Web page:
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Realistic Vector Motorcycle Portraits

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Every semester, in my Illustrator classes, my students always want to know how I create the Motorcycle Portraits I am known for. I often give them a brief explanation, but I have never really sat down and described the process in detail...until now. My approach to getting a "realistic" look in my work is a bit tedious, but I think you will agree that the end results are well worth it. Enjoy!

This Post is Day 9 of our Digital Illustration Session. Creative Sessions

1. Using the Proper Equipment

Another question I get a lot from my students is, "What kind of computer should I buy to become a great illustrator?" My response is simple: I tell them that the question they should start off with is, "What kind of camera should I get to capture my reference images?" Stop stealing all your references from Google!!!

A computer is only as good as the techniques and steps you put it through to generate your images. A computer does not necessarily make you a good artist. YOU are the artist...the computer is just the medium for your art. You have to start out with a unique vision and a good eye for composition. I don't have any top of the line equipment. I shoot all my reference images with a simple, point-and-shoot, 8 Megapixel Kodak Digital Camera. I work in Illustrator CS4 on a 19 inch iMac. That's all I really need.

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2. Getting the Reference Shot

I draw whatever captures my attention. I typically find the motorcycles on display at outdoor shows and events. I came across this particular Indian Motorcycle at a car show in Beverly Hills. It was just parked up against the sidewalk among a bunch of other bikes, but this one caught my eye!

When I take my reference shots, I take as many different angles as I can. I will be the first one to admit that I am NOT a photographer, I am an illustrator. I never know which shot is going to work until I get home. Most of them, to be honest, don't come out well at all. For this bike, I shot about 25 different views. I only liked two of them when I downloaded the images. The other ones just didn't do it for me, so this is the final image I decided to work with.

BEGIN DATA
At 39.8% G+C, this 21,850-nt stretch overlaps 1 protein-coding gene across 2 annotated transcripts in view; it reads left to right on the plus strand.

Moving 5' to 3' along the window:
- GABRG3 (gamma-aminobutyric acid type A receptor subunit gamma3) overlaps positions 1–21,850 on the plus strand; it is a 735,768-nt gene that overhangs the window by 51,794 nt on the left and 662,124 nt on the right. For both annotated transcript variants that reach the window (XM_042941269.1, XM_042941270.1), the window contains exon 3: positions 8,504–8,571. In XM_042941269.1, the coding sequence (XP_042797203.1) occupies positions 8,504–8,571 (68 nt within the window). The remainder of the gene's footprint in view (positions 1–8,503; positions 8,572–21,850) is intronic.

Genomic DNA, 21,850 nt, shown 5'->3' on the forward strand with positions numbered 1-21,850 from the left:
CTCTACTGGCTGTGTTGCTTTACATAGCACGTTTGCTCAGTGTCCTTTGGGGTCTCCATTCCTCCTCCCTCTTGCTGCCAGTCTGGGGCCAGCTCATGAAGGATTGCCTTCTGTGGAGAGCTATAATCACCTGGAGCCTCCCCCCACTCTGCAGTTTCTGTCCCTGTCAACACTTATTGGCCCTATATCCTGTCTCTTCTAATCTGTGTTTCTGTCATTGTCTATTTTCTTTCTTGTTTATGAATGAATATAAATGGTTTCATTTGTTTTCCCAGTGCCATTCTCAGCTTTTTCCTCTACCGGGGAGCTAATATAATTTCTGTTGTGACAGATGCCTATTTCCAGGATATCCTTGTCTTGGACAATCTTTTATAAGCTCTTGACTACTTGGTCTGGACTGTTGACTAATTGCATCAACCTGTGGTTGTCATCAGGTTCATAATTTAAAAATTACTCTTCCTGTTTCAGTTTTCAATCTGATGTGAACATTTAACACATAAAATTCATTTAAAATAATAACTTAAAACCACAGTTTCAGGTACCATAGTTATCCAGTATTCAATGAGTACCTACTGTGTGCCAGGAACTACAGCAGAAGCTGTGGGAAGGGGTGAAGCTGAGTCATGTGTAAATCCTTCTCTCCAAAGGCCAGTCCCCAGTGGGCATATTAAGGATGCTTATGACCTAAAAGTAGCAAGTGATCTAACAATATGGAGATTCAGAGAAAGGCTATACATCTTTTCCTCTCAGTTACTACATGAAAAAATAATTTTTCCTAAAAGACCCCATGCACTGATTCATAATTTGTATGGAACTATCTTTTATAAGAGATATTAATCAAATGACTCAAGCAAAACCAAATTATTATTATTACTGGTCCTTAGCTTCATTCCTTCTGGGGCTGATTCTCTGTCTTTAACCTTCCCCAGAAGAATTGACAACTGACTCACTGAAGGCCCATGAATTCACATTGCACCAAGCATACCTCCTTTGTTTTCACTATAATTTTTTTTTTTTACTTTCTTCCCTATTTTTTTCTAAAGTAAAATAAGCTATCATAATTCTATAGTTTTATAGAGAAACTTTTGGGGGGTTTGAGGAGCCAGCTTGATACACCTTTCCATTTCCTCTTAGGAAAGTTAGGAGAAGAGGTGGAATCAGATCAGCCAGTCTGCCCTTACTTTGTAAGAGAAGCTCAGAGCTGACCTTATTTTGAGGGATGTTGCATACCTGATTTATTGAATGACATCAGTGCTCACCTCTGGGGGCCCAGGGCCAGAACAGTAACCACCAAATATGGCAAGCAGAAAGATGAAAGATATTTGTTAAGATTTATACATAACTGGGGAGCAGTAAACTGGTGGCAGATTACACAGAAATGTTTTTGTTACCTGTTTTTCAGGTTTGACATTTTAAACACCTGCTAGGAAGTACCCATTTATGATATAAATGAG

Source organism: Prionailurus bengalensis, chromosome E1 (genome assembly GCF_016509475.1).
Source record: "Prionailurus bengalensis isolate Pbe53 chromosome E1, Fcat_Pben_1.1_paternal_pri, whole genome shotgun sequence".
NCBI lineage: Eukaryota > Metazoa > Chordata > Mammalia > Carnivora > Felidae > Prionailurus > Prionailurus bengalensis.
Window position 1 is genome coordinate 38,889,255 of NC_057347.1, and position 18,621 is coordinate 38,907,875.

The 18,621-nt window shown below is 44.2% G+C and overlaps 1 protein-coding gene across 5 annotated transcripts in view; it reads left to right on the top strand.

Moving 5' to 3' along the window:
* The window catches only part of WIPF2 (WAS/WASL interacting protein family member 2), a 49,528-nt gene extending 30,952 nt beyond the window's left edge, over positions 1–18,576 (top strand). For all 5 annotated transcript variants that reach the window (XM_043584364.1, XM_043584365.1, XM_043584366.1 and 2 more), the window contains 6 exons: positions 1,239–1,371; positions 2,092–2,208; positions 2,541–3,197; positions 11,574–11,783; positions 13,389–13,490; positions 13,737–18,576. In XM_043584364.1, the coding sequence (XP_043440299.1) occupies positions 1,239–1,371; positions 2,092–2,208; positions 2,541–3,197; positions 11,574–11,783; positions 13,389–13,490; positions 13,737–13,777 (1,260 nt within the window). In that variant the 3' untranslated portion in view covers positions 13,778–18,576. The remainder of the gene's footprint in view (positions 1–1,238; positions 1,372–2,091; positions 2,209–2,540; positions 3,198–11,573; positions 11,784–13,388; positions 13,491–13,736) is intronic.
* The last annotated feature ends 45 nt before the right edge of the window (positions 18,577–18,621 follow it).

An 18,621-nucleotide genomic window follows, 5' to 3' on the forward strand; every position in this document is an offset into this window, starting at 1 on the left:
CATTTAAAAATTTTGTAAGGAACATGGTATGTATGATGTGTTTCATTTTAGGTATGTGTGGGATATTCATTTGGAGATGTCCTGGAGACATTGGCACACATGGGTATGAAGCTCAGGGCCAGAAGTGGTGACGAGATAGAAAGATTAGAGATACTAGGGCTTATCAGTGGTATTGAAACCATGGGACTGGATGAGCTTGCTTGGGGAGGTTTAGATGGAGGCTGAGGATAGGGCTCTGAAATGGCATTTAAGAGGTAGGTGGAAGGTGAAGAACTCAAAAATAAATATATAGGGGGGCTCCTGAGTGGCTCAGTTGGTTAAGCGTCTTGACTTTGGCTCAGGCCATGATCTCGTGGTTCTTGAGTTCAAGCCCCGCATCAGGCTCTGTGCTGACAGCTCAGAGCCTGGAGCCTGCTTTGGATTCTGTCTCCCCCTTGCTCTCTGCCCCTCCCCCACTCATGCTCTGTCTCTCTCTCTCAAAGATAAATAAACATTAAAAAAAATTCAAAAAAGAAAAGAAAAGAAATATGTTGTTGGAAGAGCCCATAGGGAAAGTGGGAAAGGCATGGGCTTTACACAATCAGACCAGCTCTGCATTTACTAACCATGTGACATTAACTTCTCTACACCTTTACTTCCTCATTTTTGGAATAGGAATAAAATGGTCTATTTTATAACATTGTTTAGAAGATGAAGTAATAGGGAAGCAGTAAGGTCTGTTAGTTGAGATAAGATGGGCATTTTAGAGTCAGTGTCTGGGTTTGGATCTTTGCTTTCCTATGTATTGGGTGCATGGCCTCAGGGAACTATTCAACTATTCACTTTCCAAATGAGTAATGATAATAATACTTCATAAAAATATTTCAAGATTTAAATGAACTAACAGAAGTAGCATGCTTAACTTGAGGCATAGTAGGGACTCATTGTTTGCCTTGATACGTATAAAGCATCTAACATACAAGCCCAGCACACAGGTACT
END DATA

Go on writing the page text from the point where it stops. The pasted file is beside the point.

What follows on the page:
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3. Setting Up the Illustrator File

One rule I always tell my students is: In order to trace, Choose File Menu and Place. Then I tell them to set up their scans as Templates so they can draw, or trace, over them.

I don't follow my own advice! When it comes to my personal work, I don't like working over a dimmed template layer because I like to focus in on all the amazing details of a motorcycle's assembly. I place my reference shot into my Illustrator file, but I do not set the layer as a template. It is easier for me to work on top of the saturated image. Sure, it makes it a little more difficult to see my line work, but I have learned to live with that. I am stubborn and stuck in my ways, what more can I say?

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4. Start With the Big Shapes

A motorcycle is made up of so many elements put together. So, to start out, I create the larger elements first, as you can see here. I draw the basic outline of an object when I begin. Details will come later in the "Dividing" process.

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5. The "Divide" Pathfinder

Now that I have a few larger objects to focus on, I zoom in for the detailed work to begin. And, when I talk about details, I am referring to the way I see color breaking down into multiple, smaller shapes. As I have shown here, I work on a series of individual paths that cross over the larger shape that I started with. In this case, I have focused on the seat of the motorcycle. I have also dimmed the scan so you can see things better in this demonstration.

With a few lines started, I then select the larger seat shape and one of the lines that is crossing over it. On the Pathfinders Panel, I Click the Divide Pathfinder and then Ungroup the results. Now I am left with two medium sized shapes - the resulting shapes of the larger seat object that has now been literally divided into pieces!

I can then move on with more lines, cutting the medium sized shapes into smaller and smaller pieces for colors in the next step.

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6. Working In Sections

After some of the larger objects have been divided down into the smaller shapes, I apply colors to see how it is all coming along. For my work, I select one of the smaller pieces and use the Eyedropper Tool to sample color directly from the underlying photo. If I don't like the color I get, I tweak it with the Colors Panel. I tend to do that quite a bit!

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7. The Progress

Here are some more "Work In Progress" shots as I have continued the Dividing and Coloring process to bring this work to completion.

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The Final Results

So, there you go! 100,000 + anchor points and over 400 Layers later, and there she is! And, keep in mind, this process works the same for me, regardless if I am working on another motorcycle, or a dog, or a portrait of a person. I like the Stylized Realism I get with this creative process I have developed and I would love to see what you come up with in your own explorations. Good Luck!

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This Post is Day 9 of our Digital Illustration Session. Creative Sessions
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